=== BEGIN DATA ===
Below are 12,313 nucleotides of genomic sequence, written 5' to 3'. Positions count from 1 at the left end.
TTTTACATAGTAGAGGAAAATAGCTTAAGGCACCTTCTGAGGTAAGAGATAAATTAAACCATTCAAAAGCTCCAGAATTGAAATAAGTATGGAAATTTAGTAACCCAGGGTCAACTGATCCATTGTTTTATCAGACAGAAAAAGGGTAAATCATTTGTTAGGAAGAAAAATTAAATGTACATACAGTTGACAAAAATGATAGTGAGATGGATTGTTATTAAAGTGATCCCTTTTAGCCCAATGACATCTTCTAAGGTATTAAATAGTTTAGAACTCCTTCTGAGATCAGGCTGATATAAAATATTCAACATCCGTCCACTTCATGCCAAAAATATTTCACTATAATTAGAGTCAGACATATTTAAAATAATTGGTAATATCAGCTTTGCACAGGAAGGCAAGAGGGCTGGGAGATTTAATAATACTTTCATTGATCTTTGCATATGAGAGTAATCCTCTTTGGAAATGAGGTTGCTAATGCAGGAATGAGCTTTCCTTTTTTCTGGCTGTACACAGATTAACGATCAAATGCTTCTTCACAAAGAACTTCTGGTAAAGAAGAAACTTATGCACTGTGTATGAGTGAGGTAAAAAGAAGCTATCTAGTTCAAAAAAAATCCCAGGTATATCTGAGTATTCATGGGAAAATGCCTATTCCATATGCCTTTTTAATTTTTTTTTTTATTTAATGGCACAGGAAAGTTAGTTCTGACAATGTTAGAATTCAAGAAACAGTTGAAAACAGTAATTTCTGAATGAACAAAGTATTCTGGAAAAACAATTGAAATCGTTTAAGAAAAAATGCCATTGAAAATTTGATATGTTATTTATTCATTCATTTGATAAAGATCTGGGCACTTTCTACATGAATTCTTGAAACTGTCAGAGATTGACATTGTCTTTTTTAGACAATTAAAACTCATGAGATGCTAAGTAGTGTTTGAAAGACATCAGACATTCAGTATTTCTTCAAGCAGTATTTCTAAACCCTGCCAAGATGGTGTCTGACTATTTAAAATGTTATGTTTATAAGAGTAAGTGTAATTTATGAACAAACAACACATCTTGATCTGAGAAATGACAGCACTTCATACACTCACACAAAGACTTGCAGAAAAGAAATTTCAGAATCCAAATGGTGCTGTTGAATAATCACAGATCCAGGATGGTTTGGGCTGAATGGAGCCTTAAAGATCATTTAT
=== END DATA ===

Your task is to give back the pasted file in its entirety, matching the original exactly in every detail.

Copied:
Below are 12,313 nucleotides of genomic sequence, written 5' to 3'. Positions count from 1 at the left end.
TTTTACATAGTAGAGGAAAATAGCTTAAGGCACCTTCTGAGGTAAGAGATAAATTAAACCATTCAAAAGCTCCAGAATTGAAATAAGTATGGAAATTTAGTAACCCAGGGTCAACTGATCCATTGTTTTATCAGACAGAAAAAGGGTAAATCATTTGTTAGGAAGAAAAATTAAATGTACATACAGTTGACAAAAATGATAGTGAGATGGATTGTTATTAAAGTGATCCCTTTTAGCCCAATGACATCTTCTAAGGTATTAAATAGTTTAGAACTCCTTCTGAGATCAGGCTGATATAAAATATTCAACATCCGTCCACTTCATGCCAAAAATATTTCACTATAATTAGAGTCAGACATATTTAAAATAATTGGTAATATCAGCTTTGCACAGGAAGGCAAGAGGGCTGGGAGATTTAATAATACTTTCATTGATCTTTGCATATGAGAGTAATCCTCTTTGGAAATGAGGTTGCTAATGCAGGAATGAGCTTTCCTTTTTTCTGGCTGTACACAGATTAACGATCAAATGCTTCTTCACAAAGAACTTCTGGTAAAGAAGAAACTTATGCACTGTGTATGAGTGAGGTAAAAAGAAGCTATCTAGTTCAAAAAAAATCCCAGGTATATCTGAGTATTCATGGGAAAATGCCTATTCCATATGCCTTTTTAATTTTTTTTTTTATTTAATGGCACAGGAAAGTTAGTTCTGACAATGTTAGAATTCAAGAAACAGTTGAAAACAGTAATTTCTGAATGAACAAAGTATTCTGGAAAAACAATTGAAATCGTTTAAGAAAAAATGCCATTGAAAATTTGATATGTTATTTATTCATTCATTTGATAAAGATCTGGGCACTTTCTACATGAATTCTTGAAACTGTCAGAGATTGACATTGTCTTTTTTAGACAATTAAAACTCATGAGATGCTAAGTAGTGTTTGAAAGACATCAGACATTCAGTATTTCTTCAAGCAGTATTTCTAAACCCTGCCAAGATGGTGTCTGACTATTTAAAATGTTATGTTTATAAGAGTAAGTGTAATTTATGAACAAACAACACATCTTGATCTGAGAAATGACAGCACTTCATACACTCACACAAAGACTTGCAGAAAAGAAATTTCAGAATCCAAATGGTGCTGTTGAATAATCACAGATCCAGGATGGTTTGGGCTGAATGGAGCCTTAAAGATCATTTAT